#123movies #fmovies #putlocker #gomovies #solarmovie #soap2day Watch Full Movie Online Free – In the early 1970s during the Cold War, the head of British Intelligence, Control (Sir John Hurt), resigns after an operation in Budapest, Hungary goes badly wrong. It transpires that Control believed one of four senior figures in the service was in fact a Russian Agent, a mole, and the Hungary operation was an attempt to identify which of them it was. George Smiley (Gary Oldman) had been forced into retirement by the departure of Control, but is asked by a senior government figure to investigate a story told to him by rogue Agent Ricky Tarr (Tom Hardy), that there was a mole. Smiley considers that the failure of the Hungary operation and the continuing success of Operation Witchcraft (an apparent source of significant Soviet Intelligence) confirms this, and takes up the task of finding him.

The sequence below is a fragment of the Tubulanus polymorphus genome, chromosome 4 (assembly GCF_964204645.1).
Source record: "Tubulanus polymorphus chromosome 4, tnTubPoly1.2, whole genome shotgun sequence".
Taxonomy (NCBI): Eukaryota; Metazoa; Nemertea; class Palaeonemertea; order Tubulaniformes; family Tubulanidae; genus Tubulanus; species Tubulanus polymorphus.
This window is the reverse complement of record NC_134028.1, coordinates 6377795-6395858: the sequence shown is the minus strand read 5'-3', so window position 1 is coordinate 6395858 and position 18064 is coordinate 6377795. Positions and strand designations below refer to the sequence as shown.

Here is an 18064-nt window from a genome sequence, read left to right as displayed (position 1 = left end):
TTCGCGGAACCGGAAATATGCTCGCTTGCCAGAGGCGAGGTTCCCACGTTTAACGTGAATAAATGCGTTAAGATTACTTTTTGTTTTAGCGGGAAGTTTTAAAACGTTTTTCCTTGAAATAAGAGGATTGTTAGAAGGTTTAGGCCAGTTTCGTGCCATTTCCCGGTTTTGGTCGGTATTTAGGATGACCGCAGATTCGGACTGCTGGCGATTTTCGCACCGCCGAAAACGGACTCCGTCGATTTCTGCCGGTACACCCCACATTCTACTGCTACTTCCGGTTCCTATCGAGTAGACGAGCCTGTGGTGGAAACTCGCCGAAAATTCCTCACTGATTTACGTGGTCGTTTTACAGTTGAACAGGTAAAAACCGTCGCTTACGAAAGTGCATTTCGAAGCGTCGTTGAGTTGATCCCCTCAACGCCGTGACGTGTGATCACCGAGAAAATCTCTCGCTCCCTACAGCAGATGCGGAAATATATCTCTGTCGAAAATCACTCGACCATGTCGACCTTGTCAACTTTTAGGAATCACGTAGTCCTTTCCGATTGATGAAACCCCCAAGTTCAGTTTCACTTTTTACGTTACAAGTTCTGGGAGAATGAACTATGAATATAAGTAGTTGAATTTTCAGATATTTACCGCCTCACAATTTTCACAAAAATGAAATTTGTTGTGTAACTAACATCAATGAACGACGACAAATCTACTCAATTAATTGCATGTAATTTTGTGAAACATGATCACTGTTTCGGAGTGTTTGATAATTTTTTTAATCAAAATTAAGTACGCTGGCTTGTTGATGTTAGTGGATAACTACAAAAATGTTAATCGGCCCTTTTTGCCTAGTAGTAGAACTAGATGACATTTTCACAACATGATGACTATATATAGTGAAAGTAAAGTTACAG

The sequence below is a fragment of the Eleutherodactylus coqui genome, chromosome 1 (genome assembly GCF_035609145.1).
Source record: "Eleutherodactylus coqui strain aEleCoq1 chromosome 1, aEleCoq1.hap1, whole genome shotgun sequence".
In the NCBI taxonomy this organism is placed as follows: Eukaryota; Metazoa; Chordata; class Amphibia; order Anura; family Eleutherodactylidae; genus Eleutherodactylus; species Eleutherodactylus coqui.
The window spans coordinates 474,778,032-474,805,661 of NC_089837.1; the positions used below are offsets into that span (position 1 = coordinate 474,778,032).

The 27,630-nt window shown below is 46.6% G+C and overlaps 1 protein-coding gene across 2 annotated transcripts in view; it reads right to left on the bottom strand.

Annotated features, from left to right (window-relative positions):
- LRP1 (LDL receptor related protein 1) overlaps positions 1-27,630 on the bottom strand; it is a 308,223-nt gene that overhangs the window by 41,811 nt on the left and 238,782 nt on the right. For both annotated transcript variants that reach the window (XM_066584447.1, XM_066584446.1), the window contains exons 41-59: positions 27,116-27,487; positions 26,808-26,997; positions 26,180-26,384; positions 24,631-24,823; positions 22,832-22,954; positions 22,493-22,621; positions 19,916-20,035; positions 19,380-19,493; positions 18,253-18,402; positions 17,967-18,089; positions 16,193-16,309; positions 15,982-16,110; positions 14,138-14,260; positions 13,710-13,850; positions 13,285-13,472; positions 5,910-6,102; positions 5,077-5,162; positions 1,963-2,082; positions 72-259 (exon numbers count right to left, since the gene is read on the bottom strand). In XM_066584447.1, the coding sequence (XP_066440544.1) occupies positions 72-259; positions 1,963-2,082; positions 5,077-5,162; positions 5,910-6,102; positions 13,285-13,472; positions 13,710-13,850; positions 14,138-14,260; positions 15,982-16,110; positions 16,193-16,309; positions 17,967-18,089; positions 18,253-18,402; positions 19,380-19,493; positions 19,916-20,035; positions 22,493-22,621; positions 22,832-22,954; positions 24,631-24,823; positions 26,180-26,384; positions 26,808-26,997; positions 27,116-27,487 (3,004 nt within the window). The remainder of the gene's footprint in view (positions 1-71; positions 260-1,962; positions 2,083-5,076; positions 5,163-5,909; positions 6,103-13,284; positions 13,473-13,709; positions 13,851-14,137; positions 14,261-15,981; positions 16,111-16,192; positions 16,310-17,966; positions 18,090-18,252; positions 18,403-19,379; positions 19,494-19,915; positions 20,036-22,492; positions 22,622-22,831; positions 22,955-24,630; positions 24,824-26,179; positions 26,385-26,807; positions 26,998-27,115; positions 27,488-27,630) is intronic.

Plot: In the bleak days of the Cold War, espionage veteran George Smiley is forced from semi-retirement to uncover a Soviet mole within his former colleagues at the heart of MI6.
Smart Tags: #spy #cold_war #mole #double_agent #woman_on_top #intelligence #espionage #1970s #budapest_hungary #neo_noir #secret_document #schoolteacher #photographing_a_document #hit_by_a_stray_bullet #very_little_dialogue #domestic_violence #male_nudity #male_frontal_nudity #assassination_by_sniper #white_noise_torture #may_day_parade
|7.1/10 Votes: 194,443|
|6.6 Votes: 1984 Popularity: 16.189|
Great cast, nice cinematography and a fascinating plot.
‘Tinker Tailor Soldier Spy’ is very much a slow burn but it’s worth it at the end, even if I wouldn’t describe the premise as unpredictable – it isn’t predictable per se, I just can’t say I was majorly surprised at what occurs that’s all.